A systematic review of interventions in primary care to improve health literacy for chronic disease behavioral risk factors.

Centre for Primary Health Care and Equity, University of New South Wales, Sydney, 2052, Australia. .
BMC Family Practice (Impact Factor: 1.74). 06/2012; 13:49. DOI: 10.1186/1471-2296-13-49
Source: PubMed

ABSTRACT To evaluate the effectiveness of interventions used in primary care to improve health literacy for change in smoking, nutrition, alcohol, physical activity and weight (SNAPW).
A systematic review of intervention studies that included outcomes for health literacy and SNAPW behavioral risk behaviors implemented in primary care settings.We searched the Cochrane Library, Johanna Briggs Institute, Medline, Embase, CINAHL, Psychinfo, Web of Science, Scopus, APAIS, Australasian Medical Index, Google Scholar, Community of Science and four targeted journals (Patient Education and Counseling, Health Education and Behaviour, American Journal of Preventive Medicine and Preventive Medicine).Study inclusion criteria: Adults over 18 years; undertaken in a primary care setting within an Organisation for Economic Co-operation and Development (OECD) country; interventions with at least one measure of health literacy and promoting positive change in smoking, nutrition, alcohol, physical activity and/or weight; measure at least one outcome associated with health literacy and report a SNAPW outcome; and experimental and quasi-experimental studies, cohort, observational and controlled and non-controlled before and after studies.Papers were assessed and screened by two researchers (JT, AW) and uncertain or excluded studies were reviewed by a third researcher (MH). Data were extracted from the included studies by two researchers (JT, AW). Effectiveness studies were quality assessed. A typology of interventions was thematically derived from the studies by grouping the SNAPW interventions into six broad categories: individual motivational interviewing and counseling; group education; multiple interventions (combination of interventions); written materials; telephone coaching or counseling; and computer or web based interventions. Interventions were classified by intensity of contact with the subjects (High ≥ 8 points of contact/hours; Moderate >3 and <8; Low ≤ 3 points of contact hours) and setting (primary health, community or other).Studies were analyzed by intervention category and whether significant positive changes in SNAPW and health literacy outcomes were reported.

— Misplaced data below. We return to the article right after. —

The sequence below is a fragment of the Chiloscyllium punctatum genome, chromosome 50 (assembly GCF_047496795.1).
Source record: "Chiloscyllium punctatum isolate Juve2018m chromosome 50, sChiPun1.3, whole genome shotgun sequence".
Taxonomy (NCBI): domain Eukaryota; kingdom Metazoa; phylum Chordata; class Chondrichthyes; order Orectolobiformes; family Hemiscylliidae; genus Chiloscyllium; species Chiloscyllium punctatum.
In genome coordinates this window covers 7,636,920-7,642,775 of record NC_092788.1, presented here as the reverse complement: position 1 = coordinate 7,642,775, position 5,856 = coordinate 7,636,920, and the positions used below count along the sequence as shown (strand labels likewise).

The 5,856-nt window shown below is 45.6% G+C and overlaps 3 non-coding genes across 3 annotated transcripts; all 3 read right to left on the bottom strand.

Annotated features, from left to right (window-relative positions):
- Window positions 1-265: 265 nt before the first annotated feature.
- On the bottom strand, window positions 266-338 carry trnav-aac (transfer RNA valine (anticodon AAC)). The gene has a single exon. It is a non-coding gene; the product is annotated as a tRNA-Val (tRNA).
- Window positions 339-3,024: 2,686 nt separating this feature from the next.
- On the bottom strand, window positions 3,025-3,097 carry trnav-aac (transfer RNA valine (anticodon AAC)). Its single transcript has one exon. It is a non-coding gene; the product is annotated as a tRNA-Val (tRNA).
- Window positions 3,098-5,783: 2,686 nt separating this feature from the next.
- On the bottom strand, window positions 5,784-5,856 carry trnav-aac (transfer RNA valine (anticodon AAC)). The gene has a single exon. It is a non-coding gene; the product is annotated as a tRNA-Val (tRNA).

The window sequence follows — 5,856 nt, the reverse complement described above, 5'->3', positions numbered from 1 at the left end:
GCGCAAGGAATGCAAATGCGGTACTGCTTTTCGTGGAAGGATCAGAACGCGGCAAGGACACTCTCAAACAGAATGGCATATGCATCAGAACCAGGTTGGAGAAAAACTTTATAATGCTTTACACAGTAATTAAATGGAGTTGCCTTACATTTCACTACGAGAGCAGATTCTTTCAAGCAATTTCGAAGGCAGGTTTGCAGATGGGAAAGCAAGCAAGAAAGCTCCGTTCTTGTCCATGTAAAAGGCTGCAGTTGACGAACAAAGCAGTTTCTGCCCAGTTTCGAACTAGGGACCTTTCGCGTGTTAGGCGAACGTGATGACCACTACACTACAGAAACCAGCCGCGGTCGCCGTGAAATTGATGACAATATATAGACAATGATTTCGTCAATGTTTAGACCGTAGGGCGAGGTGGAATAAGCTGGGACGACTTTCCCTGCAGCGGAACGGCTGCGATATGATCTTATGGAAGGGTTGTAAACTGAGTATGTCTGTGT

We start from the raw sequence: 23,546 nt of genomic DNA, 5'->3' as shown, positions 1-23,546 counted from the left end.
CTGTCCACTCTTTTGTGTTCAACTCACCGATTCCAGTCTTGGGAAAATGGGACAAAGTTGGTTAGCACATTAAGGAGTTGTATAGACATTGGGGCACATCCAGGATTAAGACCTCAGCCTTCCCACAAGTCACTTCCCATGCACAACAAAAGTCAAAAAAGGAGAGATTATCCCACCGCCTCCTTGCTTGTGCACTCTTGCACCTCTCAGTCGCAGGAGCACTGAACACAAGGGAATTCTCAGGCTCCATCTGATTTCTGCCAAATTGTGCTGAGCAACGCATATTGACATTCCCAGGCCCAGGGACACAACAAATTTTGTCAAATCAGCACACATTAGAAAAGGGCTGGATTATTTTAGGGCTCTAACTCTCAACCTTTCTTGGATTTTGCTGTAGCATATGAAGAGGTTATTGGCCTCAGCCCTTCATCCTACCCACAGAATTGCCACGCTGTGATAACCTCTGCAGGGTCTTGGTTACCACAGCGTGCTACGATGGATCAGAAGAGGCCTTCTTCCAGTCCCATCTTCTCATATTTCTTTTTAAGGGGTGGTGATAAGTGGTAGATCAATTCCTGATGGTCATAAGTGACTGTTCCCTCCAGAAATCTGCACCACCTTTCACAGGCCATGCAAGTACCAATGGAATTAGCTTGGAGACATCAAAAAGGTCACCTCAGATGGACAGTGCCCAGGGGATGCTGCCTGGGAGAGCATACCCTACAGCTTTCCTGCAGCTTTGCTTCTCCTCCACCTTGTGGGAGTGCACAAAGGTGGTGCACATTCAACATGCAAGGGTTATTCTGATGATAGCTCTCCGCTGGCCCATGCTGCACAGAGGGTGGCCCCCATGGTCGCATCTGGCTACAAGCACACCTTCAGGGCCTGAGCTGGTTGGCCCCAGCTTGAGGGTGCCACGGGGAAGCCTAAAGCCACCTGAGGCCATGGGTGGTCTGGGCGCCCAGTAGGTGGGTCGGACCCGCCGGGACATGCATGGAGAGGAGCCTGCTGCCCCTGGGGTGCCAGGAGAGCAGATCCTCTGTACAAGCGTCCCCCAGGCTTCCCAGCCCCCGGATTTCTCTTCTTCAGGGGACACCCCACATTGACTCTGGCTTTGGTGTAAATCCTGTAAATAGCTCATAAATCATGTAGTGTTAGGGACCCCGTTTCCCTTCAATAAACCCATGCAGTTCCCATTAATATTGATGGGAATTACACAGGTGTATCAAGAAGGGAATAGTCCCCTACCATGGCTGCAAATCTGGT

52 studies were included. Many different intervention types and settings were associated with change in health literacy (73% of all studies) and change in SNAPW (75% of studies). More low intensity interventions reported significant positive outcomes for SNAPW (43% of studies) compared with high intensity interventions (33% of studies). More interventions in primary health care than the community were effective in supporting smoking cessation whereas the reverse was true for diet and physical activity interventions.
Group and individual interventions of varying intensity in primary health care and community settings are useful in supporting sustained change in health literacy for change in behavioral risk factors. Certain aspects of risk behavior may be better handled in clinical settings while others more effectively in the community. Our findings have implications for the design of programs.

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    ABSTRACT: Background: People with limited health literacy are more likely to be socioeconomically disadvantaged and have risk factors for preventable chronic diseases. General practice is the ideal setting to address these inequalities however these patients engage less in preventive activities and experience difficulties navigating health services. This study aimed to compare primary care patients with and without sufficient health literacy in terms of their lifestyle risk factors, and explore factors associated with receiving advice and referral for these risk factors from their GPs. Methods: A mailed survey of 739 patients from 30 general practices across four Australian states was conducted in 2012. Health literacy was measured using the Health Literacy Management Scale. Patients with a mean score of <4 within any domain were defined as having insufficient health literacy. Multilevel logistic regression was used to adjust for clustering of patients within practices. Results: Patients with insufficient health literacy (n = 351; 48%) were more likely to report being overweight or obese, and less likely to exercise adequately. Having insufficient health literacy increased a patient’s chance of receiving advice on diet, physical activity or weight management, and referral to and attendance at lifestyle modification programs. Not speaking English at home; being overweight or obese; and attending a small sized practice also increased patients’ chances of receiving advice on these lifestyle risks. Few (5%, n = 37) of all patients reported being referred to lifestyle modification program and of those around three-quarters had insufficient health literacy. Overweight or obese patients were more likely to be referred to lifestyle modification programs and patients not in paid employment were more likely to be referred to and attend lifestyle programs. Conclusion: Patients with insufficient health literacy were more likely to report receiving advice and being referred by GPs to attend lifestyle modification. Although the number of patients referred from this sample was very low, these findings are positive in that they indicate that GPs are identifying patients with low health literacy and appropriately referring them for assistance with lifestyle modification. Future research should measure the effectiveness of these lifestyle programs for patients with low health literacy.